Title: Evaluation of Methane Potential from Swine Slurry with Poultry Litter Amendments Authors
Submitted to: ASABE Annual International Meeting
Publication Type: Proceedings
Publication Acceptance Date: June 18, 2008
Publication Date: June 30, 2008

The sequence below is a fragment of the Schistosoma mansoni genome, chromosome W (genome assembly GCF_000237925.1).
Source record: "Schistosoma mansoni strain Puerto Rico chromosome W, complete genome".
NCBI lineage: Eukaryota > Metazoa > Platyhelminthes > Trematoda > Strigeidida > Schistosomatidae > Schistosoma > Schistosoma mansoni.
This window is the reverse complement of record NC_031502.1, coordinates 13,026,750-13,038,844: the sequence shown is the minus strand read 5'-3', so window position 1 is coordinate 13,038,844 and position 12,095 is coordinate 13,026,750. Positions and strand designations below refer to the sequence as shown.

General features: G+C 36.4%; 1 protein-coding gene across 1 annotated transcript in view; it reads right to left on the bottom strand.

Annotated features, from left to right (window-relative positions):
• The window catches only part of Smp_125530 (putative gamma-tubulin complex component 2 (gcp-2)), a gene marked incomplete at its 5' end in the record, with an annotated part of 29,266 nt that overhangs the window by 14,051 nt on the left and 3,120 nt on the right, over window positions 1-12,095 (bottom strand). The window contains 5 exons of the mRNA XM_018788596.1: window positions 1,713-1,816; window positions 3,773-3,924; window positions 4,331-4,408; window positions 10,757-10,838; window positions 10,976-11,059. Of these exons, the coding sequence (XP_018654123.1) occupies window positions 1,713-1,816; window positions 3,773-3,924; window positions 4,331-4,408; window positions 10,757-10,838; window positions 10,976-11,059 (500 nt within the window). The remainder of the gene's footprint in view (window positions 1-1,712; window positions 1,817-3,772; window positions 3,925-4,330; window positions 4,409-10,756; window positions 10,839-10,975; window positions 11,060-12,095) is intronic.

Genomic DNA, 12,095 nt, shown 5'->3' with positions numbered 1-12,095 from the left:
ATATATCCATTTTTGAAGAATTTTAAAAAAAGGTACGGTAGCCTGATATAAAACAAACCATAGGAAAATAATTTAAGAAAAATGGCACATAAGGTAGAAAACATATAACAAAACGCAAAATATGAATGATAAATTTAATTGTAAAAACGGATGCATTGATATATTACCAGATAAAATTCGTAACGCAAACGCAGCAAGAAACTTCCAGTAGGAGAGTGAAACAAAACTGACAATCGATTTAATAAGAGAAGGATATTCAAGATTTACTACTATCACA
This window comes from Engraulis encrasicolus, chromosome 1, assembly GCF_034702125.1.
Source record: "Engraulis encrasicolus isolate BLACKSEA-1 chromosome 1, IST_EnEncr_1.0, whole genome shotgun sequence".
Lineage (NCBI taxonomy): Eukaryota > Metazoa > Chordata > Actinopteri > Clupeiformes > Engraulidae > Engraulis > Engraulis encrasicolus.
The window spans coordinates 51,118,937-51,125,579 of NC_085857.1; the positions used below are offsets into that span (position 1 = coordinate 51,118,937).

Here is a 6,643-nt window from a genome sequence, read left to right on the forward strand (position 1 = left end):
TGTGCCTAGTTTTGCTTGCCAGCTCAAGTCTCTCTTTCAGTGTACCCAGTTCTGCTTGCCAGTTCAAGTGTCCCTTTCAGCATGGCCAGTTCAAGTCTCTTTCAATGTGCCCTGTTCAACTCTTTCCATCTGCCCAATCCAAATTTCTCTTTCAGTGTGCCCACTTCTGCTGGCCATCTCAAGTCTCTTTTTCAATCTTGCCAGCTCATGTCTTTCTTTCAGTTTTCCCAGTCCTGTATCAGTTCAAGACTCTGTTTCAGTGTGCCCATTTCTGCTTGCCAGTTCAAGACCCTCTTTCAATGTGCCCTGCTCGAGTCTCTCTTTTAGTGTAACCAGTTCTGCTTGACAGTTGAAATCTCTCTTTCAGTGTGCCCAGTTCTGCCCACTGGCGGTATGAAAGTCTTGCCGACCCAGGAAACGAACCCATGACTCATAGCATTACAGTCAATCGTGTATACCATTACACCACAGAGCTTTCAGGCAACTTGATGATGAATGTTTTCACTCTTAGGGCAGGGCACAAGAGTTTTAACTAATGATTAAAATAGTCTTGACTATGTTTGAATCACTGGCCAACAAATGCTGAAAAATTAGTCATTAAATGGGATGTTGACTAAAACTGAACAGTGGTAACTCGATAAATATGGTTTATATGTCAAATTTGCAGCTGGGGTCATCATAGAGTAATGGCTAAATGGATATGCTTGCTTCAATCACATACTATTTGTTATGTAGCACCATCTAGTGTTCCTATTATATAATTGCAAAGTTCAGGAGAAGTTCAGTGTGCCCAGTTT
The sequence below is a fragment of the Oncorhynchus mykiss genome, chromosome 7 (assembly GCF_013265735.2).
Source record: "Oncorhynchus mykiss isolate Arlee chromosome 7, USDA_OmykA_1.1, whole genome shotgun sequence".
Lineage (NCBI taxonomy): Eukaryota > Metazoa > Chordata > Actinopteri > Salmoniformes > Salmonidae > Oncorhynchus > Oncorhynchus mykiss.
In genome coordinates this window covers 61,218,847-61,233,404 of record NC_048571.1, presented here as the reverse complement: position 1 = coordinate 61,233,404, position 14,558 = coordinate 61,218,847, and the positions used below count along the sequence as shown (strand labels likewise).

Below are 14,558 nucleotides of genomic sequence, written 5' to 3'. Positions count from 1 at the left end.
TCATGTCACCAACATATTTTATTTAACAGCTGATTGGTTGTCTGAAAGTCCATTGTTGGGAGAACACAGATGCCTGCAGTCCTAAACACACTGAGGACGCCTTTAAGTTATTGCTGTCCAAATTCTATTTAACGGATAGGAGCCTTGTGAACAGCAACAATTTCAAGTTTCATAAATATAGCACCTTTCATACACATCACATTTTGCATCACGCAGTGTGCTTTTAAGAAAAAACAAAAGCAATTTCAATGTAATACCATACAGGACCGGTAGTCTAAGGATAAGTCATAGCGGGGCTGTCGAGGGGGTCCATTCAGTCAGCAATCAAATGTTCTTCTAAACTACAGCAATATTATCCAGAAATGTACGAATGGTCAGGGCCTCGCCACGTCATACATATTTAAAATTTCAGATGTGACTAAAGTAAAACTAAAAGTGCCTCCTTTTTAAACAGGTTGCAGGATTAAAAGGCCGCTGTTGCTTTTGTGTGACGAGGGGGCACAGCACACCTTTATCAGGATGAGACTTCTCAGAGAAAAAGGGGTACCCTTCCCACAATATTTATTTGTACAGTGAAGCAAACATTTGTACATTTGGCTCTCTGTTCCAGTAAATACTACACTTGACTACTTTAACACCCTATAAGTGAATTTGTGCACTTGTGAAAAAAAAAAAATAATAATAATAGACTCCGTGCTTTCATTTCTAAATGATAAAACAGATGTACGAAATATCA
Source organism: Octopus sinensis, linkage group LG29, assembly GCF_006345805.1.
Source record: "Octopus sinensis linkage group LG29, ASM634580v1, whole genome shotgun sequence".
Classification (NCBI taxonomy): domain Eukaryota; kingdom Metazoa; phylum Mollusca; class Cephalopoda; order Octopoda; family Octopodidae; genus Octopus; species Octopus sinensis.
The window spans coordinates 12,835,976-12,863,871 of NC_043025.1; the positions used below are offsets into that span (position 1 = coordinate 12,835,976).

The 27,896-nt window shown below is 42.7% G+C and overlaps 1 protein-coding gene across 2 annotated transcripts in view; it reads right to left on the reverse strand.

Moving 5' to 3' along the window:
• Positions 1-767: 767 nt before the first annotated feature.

Citation: Lovanh, N.C., Loughrin, J.H., Ruiz-Aguilar, G., Sistani, K.R. 2008. Evaluation of Methane Potential from Swine Slurry with Poultry Litter Amendments. ASABE Annual International Meeting. Technical Abstract: Millions of tons of animal wastes from livestock operations are generated in the U.S. each year. Animal manure has been traditionally used as natural fertilizer for crop production. However, land application of manure is limited due to problems associated with potential groundwater contamination, air quality, and limited immediate availability of agricultural land. Thus, alternative waste management and treatment are sought. Animal wastes can serve as the feedstock for biogas production (mainly methane) that could be used as alternative energy source. The green energy derived from animal wastes is considered to be carbon neutral and offsetting those generated from fossil fuels. In this study, an evaluation of methane production from swine slurry amended with poultry litter was carried out. Anaerobic batch reactors (250 mL) containing different mixtures of swine and poultry litter (10% by mass) were set up to evaluate methane potential from each scenario. Five scenarios were set up as follows: (1) sterile swine waste and sterile poultry litter; (2) sterile swine waste and non-sterile poultry litter; (3) non-sterile swine waste and sterile poultry litter; (4) non-sterile swine waste and non-sterile poultry litter; and (5) non-sterile swine waste only. Sterilization was carried out by autoclaving and nitrogen gas was used to purge the headspace of the reactors to obtain anaerobic conditions. Biogas production was monitored by photoacoustic gas analyzer and gas chromatography. The results showed that methane production is the greatest when non-sterile swine waste was used (scenarios 3 and 4). Methane production is more than several times greater from reactors with swine waste amended with poultry litter (scenarios 3 and 4) than the ones with swine waste only (scenario 5) and sterile swine waste (scenario 2). There is no methane production in the sterile control (scenario 1). Thus, it appears that poultry litter is necessary to increase methane production from swine waste anaerobic digester. Poultry litter appears to provide an additional substrate and microbes for methanogenesis in an otherwise diluted swine waste for optimum methane production.